4 Reasons Legalized Weed Is Proving to Be a Total Bummer
Thanks to the statewide legalization of recreational marijuana, Colorado is now sitting pretty on rolling hills of sweet cannabis under anthropomorphic smiling clouds made of evaporated bong water (while the rest of us remain condemned to huff glue from under our drab desks). Or at least that's what they'd be doing, if things were as simple as the reggae-abusing local news segments make it seem. Why's that?
For Banks, Weed Money Is Still Drug Money
With the exception of the many times they've done it in the past, banks don't like breaking federal laws, especially drug laws (except when they totally do). In the case of Colorado, it appears that they've listened to McGruff the Crime Dog and D.A.R.E.D. to say "no" to drugs -- even the ones that are now legal.
So where does that leave dispensary owners? Standing knee deep in basements pooled with wads of cash, like a dank-nug-scented Scrooge McDuck reboot.
They're about a week away from some stoner breaking his neck trying to swim in it.
The result is a completely legal industry having to handle cash like they're Walter White -- discreetly transporting bricks of thousands, lying to banks, and hiding money in Tupperware to mask the scent of pot. And you may be thinking that sounds pretty dangerous for the owners, but what does Joe Average care as long as he gets to smoke a blunt without any consequences? Well, about that ...
You Can Still Be Fired for Smoking at Home
On January 1, recreational dispensaries opened their doors to the public. On January 2, the public awoke and realized that they still had to go to work, if only to afford more weed. But unlike your still-smelling-of-booze workmates, it turns out that pot stank and stories of Taco Bell adventures can still totally get your ass shit-canned in the time it takes to piss in a cup.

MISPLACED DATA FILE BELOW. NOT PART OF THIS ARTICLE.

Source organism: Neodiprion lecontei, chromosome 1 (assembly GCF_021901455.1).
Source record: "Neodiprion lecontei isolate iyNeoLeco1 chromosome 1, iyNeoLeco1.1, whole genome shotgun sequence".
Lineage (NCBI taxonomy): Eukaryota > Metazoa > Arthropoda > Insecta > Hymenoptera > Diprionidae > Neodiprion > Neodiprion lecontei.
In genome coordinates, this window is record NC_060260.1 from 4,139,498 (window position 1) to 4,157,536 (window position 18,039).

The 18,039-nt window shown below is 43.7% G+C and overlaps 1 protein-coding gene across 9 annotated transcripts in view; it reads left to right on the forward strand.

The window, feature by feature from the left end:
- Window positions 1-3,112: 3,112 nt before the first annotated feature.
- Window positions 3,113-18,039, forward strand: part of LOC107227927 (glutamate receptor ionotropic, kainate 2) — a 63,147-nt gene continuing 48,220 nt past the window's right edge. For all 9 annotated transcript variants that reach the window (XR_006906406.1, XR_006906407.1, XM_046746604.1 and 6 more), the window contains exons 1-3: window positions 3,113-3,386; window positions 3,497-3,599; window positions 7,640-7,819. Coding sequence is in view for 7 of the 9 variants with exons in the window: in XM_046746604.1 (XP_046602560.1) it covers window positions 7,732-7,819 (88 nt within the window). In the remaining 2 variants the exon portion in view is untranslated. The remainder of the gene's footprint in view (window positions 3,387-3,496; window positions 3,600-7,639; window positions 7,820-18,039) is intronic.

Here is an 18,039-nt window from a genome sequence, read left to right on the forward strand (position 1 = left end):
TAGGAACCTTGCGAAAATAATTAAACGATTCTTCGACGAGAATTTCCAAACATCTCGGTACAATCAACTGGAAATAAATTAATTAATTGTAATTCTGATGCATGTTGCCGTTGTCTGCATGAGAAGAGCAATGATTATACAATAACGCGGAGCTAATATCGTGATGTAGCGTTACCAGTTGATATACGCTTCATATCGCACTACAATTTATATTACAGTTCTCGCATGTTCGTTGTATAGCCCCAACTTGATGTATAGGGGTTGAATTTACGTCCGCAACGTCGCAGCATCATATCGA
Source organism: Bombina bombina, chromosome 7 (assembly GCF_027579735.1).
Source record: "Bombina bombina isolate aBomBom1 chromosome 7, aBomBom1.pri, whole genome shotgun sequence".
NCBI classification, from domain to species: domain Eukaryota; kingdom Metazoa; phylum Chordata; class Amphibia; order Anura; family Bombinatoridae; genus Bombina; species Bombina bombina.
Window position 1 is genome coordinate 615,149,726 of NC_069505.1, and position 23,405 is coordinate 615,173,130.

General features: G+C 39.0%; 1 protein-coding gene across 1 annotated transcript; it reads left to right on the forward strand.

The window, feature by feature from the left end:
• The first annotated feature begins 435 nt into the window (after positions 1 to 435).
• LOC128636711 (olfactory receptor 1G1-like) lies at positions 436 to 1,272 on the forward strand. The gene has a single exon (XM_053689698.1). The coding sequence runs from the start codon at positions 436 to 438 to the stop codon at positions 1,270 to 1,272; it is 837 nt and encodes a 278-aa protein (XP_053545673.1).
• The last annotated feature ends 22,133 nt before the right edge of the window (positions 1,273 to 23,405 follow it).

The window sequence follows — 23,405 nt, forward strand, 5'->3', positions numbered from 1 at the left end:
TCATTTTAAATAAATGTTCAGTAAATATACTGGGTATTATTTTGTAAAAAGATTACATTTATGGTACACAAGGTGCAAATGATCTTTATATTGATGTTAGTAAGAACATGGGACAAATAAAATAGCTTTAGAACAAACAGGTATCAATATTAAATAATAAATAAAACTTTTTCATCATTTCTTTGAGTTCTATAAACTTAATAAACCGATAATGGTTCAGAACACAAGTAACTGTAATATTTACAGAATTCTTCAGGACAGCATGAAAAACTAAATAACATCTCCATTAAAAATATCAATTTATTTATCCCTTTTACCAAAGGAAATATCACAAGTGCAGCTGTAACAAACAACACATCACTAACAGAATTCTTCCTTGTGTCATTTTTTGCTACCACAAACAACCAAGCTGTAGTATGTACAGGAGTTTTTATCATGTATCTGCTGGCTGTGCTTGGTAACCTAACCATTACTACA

That's not a fern.
The reason? Even if pot was legalized in 49 states (we've all given up on Alabama, right?), it would still be illegal under current federal law. And while some of you are probably whipping out your medical marijuana cards, don't bother -- that's exactly what a Dish Network employee who smoked the stuff on account of being a quadriplegic did, and he still got fired.
But maybe you don't live in Colorado; maybe you're just planning a Cheech and Chong-theme vacation this year instead of going to Disney. There's no problem with that, right?
You Still Can't Smoke in Public
When we heard that pot was legalized, we all imagined hordes of men and women in knit caps all simultaneously turning town squares into party quads -- which would have ended with cops macing everyone, since the newly obtained drug amnesty only applies to private property. Combined with Colorado's statewide smoking ban for restaurants and bars and the fact that most hotels are less than willing to allow pot smoking in their rooms just yet, this means tourists have pretty much nowhere to casually light up.
"I forgot the lighter."
The only options come in the form of specialized bus tours, because drowning a bus driver in pot smoke sounds super safe. Some also offer skiing, which happens to be illegal to do while high. And if you think you might be able to take a few desperate draws while rushing to your return-home flight, think again, because that shit is naturally banned from the airports as well.
But, you know, let's not forget the most important thing here: At least you can't go to jail for it anymore.
You Can Still Totally Go to Jail for It
Just because you broke a law that no longer exists doesn't mean you didn't break it -- just ask the people doing jail time for pot charges in Colorado. As anyone who just got a traffic court date for next Christmas knows, ours isn't the fastest legal system ever, which means there are still a lot of pending weed-related cases. A lot of those charges have been dropped, but not all ... because the decision is completely up to each county. Weld County, for instance, said "Nope, still going after potheads."
Kind of bullshit for a place that's mostly grass anyway.
Likewise, the Department of Justice could go after ganja users, but the president said "meh" and told them to stand down. And it's not like the policies of the president ever suddenly shift every few years, right?
Wait, no, they totally do. That means that the next leader of the country could, under federal law, make a pretty gigantic example of a certain red-eyed Rocky Mountain state. Consider your buzz harshed.